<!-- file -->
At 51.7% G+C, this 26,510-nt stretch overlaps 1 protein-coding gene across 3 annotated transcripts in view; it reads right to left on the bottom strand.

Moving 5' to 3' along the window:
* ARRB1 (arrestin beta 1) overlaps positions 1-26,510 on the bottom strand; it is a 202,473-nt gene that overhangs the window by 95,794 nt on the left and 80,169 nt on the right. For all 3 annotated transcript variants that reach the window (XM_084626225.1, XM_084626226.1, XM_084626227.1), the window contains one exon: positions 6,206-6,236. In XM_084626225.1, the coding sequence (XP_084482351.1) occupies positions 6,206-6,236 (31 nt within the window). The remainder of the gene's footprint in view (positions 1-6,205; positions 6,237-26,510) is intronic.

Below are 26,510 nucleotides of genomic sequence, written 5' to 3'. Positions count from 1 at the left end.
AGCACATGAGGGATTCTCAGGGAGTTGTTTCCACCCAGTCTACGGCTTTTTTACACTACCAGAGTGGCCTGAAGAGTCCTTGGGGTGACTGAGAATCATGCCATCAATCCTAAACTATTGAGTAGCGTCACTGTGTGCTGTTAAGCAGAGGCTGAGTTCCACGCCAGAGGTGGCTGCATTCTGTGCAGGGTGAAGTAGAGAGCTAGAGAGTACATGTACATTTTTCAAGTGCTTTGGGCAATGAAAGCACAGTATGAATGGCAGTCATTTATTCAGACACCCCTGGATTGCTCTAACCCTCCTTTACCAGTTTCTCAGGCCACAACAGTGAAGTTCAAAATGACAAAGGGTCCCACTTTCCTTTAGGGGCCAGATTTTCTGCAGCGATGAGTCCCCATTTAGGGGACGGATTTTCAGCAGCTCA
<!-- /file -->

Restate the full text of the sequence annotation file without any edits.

At 51.7% G+C, this 26,510-nt stretch overlaps 1 protein-coding gene across 3 annotated transcripts in view; it reads right to left on the bottom strand.

Moving 5' to 3' along the window:
* ARRB1 (arrestin beta 1) overlaps positions 1-26,510 on the bottom strand; it is a 202,473-nt gene that overhangs the window by 95,794 nt on the left and 80,169 nt on the right. For all 3 annotated transcript variants that reach the window (XM_084626225.1, XM_084626226.1, XM_084626227.1), the window contains one exon: positions 6,206-6,236. In XM_084626225.1, the coding sequence (XP_084482351.1) occupies positions 6,206-6,236 (31 nt within the window). The remainder of the gene's footprint in view (positions 1-6,205; positions 6,237-26,510) is intronic.

Below are 26,510 nucleotides of genomic sequence, written 5' to 3'. Positions count from 1 at the left end.
AGCACATGAGGGATTCTCAGGGAGTTGTTTCCACCCAGTCTACGGCTTTTTTACACTACCAGAGTGGCCTGAAGAGTCCTTGGGGTGACTGAGAATCATGCCATCAATCCTAAACTATTGAGTAGCGTCACTGTGTGCTGTTAAGCAGAGGCTGAGTTCCACGCCAGAGGTGGCTGCATTCTGTGCAGGGTGAAGTAGAGAGCTAGAGAGTACATGTACATTTTTCAAGTGCTTTGGGCAATGAAAGCACAGTATGAATGGCAGTCATTTATTCAGACACCCCTGGATTGCTCTAACCCTCCTTTACCAGTTTCTCAGGCCACAACAGTGAAGTTCAAAATGACAAAGGGTCCCACTTTCCTTTAGGGGCCAGATTTTCTGCAGCGATGAGTCCCCATTTAGGGGACGGATTTTCAGCAGCTCA